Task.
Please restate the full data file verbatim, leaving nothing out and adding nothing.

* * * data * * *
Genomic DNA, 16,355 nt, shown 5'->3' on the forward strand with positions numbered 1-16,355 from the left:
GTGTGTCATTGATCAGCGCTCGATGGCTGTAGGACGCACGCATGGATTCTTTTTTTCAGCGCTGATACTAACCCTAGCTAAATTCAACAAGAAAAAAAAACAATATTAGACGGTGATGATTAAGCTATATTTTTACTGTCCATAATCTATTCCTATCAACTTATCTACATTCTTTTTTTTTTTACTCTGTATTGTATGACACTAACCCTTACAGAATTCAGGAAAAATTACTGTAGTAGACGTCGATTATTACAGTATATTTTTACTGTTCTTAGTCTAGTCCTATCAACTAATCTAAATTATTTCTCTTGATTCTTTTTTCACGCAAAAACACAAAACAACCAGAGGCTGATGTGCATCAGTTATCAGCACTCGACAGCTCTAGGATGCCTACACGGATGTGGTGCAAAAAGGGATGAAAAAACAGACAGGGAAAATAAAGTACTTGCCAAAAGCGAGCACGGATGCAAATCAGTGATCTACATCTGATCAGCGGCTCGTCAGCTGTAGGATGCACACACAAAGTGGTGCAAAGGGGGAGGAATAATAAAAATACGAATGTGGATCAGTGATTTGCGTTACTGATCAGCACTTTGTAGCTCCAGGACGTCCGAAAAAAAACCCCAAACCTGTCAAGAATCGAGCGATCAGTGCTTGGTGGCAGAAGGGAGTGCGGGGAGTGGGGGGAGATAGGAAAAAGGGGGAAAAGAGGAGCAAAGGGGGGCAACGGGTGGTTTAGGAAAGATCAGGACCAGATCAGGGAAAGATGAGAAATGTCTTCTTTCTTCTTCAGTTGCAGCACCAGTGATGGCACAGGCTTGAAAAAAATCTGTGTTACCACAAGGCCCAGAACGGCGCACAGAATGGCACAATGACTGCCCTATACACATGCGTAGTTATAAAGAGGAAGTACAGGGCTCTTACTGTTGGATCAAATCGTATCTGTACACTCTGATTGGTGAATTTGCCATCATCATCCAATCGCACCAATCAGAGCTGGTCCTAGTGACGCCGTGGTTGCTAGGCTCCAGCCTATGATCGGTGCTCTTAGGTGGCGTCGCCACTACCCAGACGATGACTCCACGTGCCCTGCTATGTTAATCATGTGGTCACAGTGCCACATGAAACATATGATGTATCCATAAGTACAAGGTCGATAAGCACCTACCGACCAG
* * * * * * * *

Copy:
Genomic DNA, 16,355 nt, shown 5'->3' on the forward strand with positions numbered 1-16,355 from the left:
GTGTGTCATTGATCAGCGCTCGATGGCTGTAGGACGCACGCATGGATTCTTTTTTTCAGCGCTGATACTAACCCTAGCTAAATTCAACAAGAAAAAAAAACAATATTAGACGGTGATGATTAAGCTATATTTTTACTGTCCATAATCTATTCCTATCAACTTATCTACATTCTTTTTTTTTTTACTCTGTATTGTATGACACTAACCCTTACAGAATTCAGGAAAAATTACTGTAGTAGACGTCGATTATTACAGTATATTTTTACTGTTCTTAGTCTAGTCCTATCAACTAATCTAAATTATTTCTCTTGATTCTTTTTTCACGCAAAAACACAAAACAACCAGAGGCTGATGTGCATCAGTTATCAGCACTCGACAGCTCTAGGATGCCTACACGGATGTGGTGCAAAAAGGGATGAAAAAACAGACAGGGAAAATAAAGTACTTGCCAAAAGCGAGCACGGATGCAAATCAGTGATCTACATCTGATCAGCGGCTCGTCAGCTGTAGGATGCACACACAAAGTGGTGCAAAGGGGGAGGAATAATAAAAATACGAATGTGGATCAGTGATTTGCGTTACTGATCAGCACTTTGTAGCTCCAGGACGTCCGAAAAAAAACCCCAAACCTGTCAAGAATCGAGCGATCAGTGCTTGGTGGCAGAAGGGAGTGCGGGGAGTGGGGGGAGATAGGAAAAAGGGGGAAAAGAGGAGCAAAGGGGGGCAACGGGTGGTTTAGGAAAGATCAGGACCAGATCAGGGAAAGATGAGAAATGTCTTCTTTCTTCTTCAGTTGCAGCACCAGTGATGGCACAGGCTTGAAAAAAATCTGTGTTACCACAAGGCCCAGAACGGCGCACAGAATGGCACAATGACTGCCCTATACACATGCGTAGTTATAAAGAGGAAGTACAGGGCTCTTACTGTTGGATCAAATCGTATCTGTACACTCTGATTGGTGAATTTGCCATCATCATCCAATCGCACCAATCAGAGCTGGTCCTAGTGACGCCGTGGTTGCTAGGCTCCAGCCTATGATCGGTGCTCTTAGGTGGCGTCGCCACTACCCAGACGATGACTCCACGTGCCCTGCTATGTTAATCATGTGGTCACAGTGCCACATGAAACATATGATGTATCCATAAGTACAAGGTCGATAAGCACCTACCGACCAG